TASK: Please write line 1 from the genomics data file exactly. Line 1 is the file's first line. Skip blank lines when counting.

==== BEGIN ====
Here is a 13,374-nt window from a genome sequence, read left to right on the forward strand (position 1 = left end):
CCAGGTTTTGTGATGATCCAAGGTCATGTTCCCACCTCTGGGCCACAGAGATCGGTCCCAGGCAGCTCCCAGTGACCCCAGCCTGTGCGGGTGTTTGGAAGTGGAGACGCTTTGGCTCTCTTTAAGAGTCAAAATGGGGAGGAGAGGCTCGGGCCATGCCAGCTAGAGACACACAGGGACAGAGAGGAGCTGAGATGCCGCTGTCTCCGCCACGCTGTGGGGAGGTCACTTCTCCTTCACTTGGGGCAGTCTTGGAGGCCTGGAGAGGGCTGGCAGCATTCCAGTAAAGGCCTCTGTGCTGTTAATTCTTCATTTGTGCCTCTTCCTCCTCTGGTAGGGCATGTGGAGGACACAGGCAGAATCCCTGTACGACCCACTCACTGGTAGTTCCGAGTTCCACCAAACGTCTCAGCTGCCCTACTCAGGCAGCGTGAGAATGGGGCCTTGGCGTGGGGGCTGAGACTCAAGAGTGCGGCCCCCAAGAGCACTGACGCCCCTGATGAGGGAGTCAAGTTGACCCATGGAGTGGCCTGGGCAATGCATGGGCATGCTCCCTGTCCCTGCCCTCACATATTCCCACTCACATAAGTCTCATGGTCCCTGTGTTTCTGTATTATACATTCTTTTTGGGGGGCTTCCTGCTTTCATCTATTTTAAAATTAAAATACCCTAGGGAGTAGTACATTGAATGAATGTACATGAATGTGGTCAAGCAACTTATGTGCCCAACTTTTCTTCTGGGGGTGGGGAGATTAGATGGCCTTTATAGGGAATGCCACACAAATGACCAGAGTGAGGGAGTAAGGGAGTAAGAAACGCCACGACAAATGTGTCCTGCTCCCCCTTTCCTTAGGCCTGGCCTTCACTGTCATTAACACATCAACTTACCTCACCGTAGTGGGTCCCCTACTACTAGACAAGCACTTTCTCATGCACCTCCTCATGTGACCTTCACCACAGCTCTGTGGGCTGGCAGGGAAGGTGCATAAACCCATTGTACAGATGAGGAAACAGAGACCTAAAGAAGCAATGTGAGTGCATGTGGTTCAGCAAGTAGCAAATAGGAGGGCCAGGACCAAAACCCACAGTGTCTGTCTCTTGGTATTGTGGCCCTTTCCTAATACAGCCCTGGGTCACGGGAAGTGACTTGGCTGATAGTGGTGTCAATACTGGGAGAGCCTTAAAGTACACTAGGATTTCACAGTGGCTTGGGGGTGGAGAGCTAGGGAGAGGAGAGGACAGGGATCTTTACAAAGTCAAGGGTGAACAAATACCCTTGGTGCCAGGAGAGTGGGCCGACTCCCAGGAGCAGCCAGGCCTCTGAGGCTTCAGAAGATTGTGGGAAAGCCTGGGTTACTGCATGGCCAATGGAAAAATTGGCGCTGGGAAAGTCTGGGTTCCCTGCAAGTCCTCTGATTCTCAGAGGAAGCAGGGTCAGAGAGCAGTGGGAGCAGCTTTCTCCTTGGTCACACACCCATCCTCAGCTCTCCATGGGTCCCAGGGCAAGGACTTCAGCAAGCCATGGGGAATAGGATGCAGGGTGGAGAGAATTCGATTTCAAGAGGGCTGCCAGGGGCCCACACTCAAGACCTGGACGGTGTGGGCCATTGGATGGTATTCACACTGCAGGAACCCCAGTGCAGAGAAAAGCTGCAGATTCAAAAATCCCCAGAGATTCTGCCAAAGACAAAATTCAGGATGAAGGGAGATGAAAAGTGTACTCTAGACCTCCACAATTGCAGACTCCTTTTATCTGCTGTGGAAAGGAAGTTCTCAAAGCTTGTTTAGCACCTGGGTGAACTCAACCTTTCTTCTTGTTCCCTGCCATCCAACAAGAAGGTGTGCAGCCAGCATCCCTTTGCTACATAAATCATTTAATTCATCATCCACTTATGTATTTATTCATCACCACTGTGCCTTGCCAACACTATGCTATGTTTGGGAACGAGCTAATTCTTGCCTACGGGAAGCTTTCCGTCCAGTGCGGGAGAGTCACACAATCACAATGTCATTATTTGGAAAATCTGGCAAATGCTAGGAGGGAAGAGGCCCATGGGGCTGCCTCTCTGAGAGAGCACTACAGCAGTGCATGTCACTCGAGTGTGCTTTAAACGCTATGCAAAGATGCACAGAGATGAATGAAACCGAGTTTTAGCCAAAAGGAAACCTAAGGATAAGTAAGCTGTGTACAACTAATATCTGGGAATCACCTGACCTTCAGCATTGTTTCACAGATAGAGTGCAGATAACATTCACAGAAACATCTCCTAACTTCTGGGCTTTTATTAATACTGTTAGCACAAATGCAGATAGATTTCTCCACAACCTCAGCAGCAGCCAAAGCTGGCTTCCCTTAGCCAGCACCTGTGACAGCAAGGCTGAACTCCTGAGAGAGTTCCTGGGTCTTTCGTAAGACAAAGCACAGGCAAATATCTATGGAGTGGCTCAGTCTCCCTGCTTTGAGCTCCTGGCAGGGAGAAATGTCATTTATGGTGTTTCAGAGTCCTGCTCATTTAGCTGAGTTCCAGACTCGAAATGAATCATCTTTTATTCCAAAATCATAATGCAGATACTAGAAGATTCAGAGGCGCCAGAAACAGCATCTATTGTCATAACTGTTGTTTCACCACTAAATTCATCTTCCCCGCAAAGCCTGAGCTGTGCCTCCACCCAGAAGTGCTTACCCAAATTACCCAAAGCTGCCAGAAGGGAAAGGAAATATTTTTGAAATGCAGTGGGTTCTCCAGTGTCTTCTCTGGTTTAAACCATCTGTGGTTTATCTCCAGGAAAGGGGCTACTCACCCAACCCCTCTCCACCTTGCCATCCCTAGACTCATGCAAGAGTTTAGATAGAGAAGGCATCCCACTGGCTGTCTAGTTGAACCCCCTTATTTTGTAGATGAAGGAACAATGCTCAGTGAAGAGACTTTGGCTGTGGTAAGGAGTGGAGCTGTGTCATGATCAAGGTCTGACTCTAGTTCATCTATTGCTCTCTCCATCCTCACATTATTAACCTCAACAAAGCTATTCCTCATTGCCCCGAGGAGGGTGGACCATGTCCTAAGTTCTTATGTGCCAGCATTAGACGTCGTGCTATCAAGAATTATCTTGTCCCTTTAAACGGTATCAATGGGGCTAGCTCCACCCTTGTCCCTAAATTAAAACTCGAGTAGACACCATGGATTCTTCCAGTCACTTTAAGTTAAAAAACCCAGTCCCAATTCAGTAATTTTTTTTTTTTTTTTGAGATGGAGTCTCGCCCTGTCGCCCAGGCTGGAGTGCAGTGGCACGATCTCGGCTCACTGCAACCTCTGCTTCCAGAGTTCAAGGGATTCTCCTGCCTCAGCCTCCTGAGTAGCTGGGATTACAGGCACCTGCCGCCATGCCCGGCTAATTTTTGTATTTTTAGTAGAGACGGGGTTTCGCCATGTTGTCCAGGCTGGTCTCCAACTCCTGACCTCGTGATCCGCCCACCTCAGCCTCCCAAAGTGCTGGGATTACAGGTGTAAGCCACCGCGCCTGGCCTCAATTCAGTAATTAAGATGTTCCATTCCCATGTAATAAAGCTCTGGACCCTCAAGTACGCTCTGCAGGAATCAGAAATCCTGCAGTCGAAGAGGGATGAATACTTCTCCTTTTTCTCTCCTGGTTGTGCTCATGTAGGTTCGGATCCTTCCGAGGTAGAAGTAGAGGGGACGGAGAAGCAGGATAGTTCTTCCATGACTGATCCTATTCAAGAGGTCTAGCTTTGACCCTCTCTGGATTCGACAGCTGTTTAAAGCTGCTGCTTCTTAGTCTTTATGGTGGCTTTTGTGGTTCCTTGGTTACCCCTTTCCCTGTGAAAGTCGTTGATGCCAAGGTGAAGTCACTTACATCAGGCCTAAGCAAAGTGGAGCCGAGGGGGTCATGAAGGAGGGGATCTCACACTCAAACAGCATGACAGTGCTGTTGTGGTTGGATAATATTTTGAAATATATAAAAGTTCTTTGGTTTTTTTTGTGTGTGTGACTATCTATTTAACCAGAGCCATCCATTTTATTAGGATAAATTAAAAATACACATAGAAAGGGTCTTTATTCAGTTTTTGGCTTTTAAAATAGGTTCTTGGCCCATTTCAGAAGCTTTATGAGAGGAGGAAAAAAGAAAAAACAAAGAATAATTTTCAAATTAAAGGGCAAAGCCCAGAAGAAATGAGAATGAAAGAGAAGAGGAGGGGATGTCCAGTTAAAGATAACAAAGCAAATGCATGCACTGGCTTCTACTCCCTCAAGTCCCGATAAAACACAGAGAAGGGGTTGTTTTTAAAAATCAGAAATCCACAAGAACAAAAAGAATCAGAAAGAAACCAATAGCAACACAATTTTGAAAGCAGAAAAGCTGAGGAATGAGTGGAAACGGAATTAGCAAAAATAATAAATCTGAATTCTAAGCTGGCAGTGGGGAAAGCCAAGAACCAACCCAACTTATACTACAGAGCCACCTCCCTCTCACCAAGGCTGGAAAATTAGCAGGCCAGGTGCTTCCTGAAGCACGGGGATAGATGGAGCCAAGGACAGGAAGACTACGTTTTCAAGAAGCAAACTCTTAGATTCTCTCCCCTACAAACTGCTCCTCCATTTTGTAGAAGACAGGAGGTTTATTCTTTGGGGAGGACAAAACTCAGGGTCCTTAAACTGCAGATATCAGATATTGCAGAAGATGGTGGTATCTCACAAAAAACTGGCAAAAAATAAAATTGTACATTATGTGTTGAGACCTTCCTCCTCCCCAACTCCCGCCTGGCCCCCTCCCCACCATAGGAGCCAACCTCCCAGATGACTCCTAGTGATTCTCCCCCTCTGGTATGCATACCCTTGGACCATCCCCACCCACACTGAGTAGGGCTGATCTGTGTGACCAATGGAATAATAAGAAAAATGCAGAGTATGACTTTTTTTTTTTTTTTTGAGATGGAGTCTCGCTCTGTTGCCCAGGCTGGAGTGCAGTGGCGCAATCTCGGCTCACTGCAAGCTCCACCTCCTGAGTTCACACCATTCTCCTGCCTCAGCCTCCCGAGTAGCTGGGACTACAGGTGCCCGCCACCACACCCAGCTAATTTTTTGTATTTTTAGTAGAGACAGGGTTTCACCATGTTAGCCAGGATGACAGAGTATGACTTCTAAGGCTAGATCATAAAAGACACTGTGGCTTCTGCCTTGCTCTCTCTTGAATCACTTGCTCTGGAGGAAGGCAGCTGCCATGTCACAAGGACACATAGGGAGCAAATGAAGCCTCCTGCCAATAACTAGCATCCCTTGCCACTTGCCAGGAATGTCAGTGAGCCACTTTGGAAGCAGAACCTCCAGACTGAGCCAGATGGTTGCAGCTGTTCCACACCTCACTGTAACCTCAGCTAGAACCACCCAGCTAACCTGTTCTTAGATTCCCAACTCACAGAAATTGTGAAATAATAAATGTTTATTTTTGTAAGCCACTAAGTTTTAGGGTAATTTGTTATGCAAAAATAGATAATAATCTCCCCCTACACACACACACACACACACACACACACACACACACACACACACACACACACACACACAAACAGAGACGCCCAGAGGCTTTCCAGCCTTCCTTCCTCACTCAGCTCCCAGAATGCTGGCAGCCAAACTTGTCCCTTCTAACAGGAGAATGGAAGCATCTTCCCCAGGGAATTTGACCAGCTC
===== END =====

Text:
Here is a 13,374-nt window from a genome sequence, read left to right on the forward strand (position 1 = left end):